2009/365/60: Downed by Paperwork



2009/365/60: Downed by Paperwork, originally uploaded by cogdogblog.

Alan Levine writes:

In valiant attempts to get campus wireless access for me at Baylor, Gardner went to the extremes to work the channels.

I had to provide my home address, phone number, forms were faxed, we went to the IT office, phone calls were made to various corners of the IT org chart, I showed by driver’s license and signed more forms…. and the system would still not authenticate the credentials they provided. I offered a pint of blood and my grandmother’s maiden name, to no avail.

It may sound like it, but am not b***ing. A woman in the IT office was very gracious, apologetic and tried everything she could (as a relayer of paperwork).

But come on, network access should never be such a hurdle, should it? Almost every commercial access point can figure out who I am (and take my money) online. Academic networks that require faxes and paperwork are in the wrong century.

Wow.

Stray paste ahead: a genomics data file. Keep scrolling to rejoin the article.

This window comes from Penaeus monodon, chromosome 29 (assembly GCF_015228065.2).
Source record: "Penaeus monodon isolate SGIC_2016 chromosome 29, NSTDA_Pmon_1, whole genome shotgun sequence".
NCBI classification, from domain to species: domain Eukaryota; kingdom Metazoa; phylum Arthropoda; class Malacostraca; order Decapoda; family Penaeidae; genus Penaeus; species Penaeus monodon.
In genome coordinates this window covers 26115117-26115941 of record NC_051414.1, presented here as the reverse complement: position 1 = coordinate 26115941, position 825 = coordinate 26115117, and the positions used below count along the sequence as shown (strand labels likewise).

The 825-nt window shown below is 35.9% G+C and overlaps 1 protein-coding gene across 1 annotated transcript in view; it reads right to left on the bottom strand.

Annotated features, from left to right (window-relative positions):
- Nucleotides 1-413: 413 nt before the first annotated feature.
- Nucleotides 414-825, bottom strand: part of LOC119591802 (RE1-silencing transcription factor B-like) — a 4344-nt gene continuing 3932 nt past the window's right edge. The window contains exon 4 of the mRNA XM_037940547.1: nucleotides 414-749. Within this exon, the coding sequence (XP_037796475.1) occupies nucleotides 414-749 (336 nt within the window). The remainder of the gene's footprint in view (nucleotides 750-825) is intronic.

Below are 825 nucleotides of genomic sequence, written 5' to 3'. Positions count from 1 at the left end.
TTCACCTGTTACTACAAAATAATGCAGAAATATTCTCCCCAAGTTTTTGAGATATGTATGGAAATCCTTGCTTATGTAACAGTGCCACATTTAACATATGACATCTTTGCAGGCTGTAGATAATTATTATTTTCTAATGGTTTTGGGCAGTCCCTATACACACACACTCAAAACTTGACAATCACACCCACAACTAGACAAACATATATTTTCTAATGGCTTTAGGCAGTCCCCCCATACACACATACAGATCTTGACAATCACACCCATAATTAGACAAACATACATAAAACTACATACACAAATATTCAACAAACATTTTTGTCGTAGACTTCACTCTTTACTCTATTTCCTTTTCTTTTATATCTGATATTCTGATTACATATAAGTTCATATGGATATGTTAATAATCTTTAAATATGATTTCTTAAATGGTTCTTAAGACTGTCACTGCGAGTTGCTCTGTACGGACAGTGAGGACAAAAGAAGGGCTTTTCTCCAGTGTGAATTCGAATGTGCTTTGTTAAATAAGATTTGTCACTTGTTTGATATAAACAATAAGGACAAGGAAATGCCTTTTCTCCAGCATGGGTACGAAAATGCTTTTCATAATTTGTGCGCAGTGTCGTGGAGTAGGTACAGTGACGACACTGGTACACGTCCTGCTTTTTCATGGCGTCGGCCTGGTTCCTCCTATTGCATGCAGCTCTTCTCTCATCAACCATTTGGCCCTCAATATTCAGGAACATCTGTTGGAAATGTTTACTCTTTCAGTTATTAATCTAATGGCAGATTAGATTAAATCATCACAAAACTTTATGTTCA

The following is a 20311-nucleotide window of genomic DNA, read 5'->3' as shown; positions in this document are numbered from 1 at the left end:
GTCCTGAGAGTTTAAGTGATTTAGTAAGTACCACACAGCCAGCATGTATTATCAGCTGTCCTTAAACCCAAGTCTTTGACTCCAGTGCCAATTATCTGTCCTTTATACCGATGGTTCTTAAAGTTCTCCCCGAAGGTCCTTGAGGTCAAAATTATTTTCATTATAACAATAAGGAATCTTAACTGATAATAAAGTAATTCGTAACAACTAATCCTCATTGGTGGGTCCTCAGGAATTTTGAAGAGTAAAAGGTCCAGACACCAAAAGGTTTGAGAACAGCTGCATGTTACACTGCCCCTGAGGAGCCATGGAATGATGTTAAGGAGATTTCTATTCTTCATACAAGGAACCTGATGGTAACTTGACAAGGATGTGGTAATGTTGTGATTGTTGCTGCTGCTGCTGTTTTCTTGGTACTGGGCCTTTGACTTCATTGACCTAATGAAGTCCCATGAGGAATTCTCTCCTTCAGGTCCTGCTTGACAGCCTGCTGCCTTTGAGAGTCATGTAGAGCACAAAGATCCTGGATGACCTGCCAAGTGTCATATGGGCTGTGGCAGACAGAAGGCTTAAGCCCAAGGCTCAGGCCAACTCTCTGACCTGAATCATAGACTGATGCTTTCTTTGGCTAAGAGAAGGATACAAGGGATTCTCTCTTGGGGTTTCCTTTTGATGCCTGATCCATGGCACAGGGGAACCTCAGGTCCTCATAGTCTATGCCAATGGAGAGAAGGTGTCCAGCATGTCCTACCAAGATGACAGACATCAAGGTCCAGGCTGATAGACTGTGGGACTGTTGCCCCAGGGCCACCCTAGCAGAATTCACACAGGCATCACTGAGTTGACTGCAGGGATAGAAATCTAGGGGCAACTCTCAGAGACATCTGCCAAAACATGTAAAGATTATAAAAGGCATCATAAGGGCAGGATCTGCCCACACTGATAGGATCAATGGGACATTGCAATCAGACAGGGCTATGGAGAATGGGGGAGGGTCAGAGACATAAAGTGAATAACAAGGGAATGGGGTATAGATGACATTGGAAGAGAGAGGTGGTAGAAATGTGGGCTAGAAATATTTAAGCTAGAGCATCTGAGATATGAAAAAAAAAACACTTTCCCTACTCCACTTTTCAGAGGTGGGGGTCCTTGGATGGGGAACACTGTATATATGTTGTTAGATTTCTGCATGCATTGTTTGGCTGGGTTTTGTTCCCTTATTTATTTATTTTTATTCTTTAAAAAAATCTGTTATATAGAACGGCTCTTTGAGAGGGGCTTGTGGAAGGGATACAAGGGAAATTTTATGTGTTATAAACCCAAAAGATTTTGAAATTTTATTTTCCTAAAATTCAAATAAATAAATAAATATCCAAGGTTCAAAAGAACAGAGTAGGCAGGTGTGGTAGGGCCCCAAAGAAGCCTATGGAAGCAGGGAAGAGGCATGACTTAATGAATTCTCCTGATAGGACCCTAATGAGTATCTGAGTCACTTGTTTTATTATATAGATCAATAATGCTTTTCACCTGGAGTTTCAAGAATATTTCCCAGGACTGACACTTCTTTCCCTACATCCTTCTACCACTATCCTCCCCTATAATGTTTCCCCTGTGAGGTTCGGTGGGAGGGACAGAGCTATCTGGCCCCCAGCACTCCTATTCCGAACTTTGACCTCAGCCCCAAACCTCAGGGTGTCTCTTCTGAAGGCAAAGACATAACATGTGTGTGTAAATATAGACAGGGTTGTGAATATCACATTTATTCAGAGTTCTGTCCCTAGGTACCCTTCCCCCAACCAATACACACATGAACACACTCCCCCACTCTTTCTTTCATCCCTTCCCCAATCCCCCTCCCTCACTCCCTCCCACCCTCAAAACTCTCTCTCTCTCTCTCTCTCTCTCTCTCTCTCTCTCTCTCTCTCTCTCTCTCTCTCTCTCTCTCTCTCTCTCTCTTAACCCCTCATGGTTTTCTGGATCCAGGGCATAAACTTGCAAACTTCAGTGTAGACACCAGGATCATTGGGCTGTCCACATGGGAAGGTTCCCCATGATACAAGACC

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One thought on “2009/365/60: Downed by Paperwork”

  1. Yes, it was a bit of a struggle. :) Both Alan and I were a wee bit frustrated, obviously.

    But in the to-be-fair department, struggling with guest access is not at all uncommon for college and university IT departments. The biggest problem, of course, is that schools are sitting on a vast and extraordinarily sensitive data set. At some happy point in the future, schools won’t warehouse that data. Students (or their parents./guardians) will be their own data custodians. Jon Udell is very eloquent on this future scenario, which cuts across health, higher ed, and many other social sectors.

    In the meantime, there are certain useful measures that can and should be implemented, including some variety of self-service, limited-access guest privileges. A goal to be worked toward sooner rather than later, to be sure.

    And it could always be worse–in the part of Alan’s post you didn’t quote, he points to a “request for permission to innovate” form that one Australian school has devised. Higher ed has no lack of such ironies on offer!

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